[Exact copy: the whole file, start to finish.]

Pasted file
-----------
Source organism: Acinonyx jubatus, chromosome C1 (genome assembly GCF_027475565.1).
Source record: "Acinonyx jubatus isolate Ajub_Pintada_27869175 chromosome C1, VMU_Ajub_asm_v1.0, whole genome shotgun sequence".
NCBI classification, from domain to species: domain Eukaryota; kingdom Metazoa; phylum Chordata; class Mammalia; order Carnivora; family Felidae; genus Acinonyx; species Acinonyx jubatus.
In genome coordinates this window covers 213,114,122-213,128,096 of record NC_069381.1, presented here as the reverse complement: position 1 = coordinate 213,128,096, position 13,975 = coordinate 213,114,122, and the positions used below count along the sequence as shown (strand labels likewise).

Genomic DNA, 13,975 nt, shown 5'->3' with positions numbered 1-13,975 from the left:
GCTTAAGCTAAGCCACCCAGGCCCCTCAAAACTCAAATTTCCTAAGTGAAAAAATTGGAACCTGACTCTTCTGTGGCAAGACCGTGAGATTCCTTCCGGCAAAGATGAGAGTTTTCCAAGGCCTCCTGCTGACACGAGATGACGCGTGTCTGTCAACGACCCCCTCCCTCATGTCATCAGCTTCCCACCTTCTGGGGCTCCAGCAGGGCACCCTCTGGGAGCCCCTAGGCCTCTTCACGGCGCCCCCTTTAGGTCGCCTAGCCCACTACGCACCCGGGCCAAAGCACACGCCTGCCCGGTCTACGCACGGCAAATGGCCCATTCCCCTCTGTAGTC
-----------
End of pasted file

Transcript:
Source organism: Acinonyx jubatus, chromosome C1 (genome assembly GCF_027475565.1).
Source record: "Acinonyx jubatus isolate Ajub_Pintada_27869175 chromosome C1, VMU_Ajub_asm_v1.0, whole genome shotgun sequence".
NCBI classification, from domain to species: domain Eukaryota; kingdom Metazoa; phylum Chordata; class Mammalia; order Carnivora; family Felidae; genus Acinonyx; species Acinonyx jubatus.
In genome coordinates this window covers 213,114,122-213,128,096 of record NC_069381.1, presented here as the reverse complement: position 1 = coordinate 213,128,096, position 13,975 = coordinate 213,114,122, and the positions used below count along the sequence as shown (strand labels likewise).

Genomic DNA, 13,975 nt, shown 5'->3' with positions numbered 1-13,975 from the left:
GCTTAAGCTAAGCCACCCAGGCCCCTCAAAACTCAAATTTCCTAAGTGAAAAAATTGGAACCTGACTCTTCTGTGGCAAGACCGTGAGATTCCTTCCGGCAAAGATGAGAGTTTTCCAAGGCCTCCTGCTGACACGAGATGACGCGTGTCTGTCAACGACCCCCTCCCTCATGTCATCAGCTTCCCACCTTCTGGGGCTCCAGCAGGGCACCCTCTGGGAGCCCCTAGGCCTCTTCACGGCGCCCCCTTTAGGTCGCCTAGCCCACTACGCACCCGGGCCAAAGCACACGCCTGCCCGGTCTACGCACGGCAAATGGCCCATTCCCCTCTGTAGTC